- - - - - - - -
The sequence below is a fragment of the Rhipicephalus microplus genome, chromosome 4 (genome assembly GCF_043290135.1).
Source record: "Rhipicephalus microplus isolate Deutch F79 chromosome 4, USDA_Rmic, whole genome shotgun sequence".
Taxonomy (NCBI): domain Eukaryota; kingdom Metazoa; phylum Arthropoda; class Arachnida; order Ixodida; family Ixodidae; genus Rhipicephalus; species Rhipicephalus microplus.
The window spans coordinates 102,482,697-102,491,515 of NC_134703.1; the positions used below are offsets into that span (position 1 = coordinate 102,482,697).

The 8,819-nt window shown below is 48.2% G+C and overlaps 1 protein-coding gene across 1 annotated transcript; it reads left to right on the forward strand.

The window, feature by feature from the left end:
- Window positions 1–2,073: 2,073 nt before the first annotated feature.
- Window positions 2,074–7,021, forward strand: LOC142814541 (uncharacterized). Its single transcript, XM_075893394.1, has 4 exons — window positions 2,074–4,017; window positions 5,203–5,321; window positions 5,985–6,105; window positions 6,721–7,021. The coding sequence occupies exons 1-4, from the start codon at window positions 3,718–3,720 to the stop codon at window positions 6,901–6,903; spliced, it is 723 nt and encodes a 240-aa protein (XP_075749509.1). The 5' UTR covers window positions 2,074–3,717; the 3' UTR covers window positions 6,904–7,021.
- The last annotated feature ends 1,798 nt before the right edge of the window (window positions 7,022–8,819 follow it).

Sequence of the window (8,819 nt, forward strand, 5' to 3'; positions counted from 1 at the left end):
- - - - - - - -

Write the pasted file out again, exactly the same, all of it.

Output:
The sequence below is a fragment of the Rhipicephalus microplus genome, chromosome 4 (genome assembly GCF_043290135.1).
Source record: "Rhipicephalus microplus isolate Deutch F79 chromosome 4, USDA_Rmic, whole genome shotgun sequence".
Taxonomy (NCBI): domain Eukaryota; kingdom Metazoa; phylum Arthropoda; class Arachnida; order Ixodida; family Ixodidae; genus Rhipicephalus; species Rhipicephalus microplus.
The window spans coordinates 102,482,697-102,491,515 of NC_134703.1; the positions used below are offsets into that span (position 1 = coordinate 102,482,697).

The 8,819-nt window shown below is 48.2% G+C and overlaps 1 protein-coding gene across 1 annotated transcript; it reads left to right on the forward strand.

The window, feature by feature from the left end:
- Window positions 1–2,073: 2,073 nt before the first annotated feature.
- Window positions 2,074–7,021, forward strand: LOC142814541 (uncharacterized). Its single transcript, XM_075893394.1, has 4 exons — window positions 2,074–4,017; window positions 5,203–5,321; window positions 5,985–6,105; window positions 6,721–7,021. The coding sequence occupies exons 1-4, from the start codon at window positions 3,718–3,720 to the stop codon at window positions 6,901–6,903; spliced, it is 723 nt and encodes a 240-aa protein (XP_075749509.1). The 5' UTR covers window positions 2,074–3,717; the 3' UTR covers window positions 6,904–7,021.
- The last annotated feature ends 1,798 nt before the right edge of the window (window positions 7,022–8,819 follow it).

Sequence of the window (8,819 nt, forward strand, 5' to 3'; positions counted from 1 at the left end):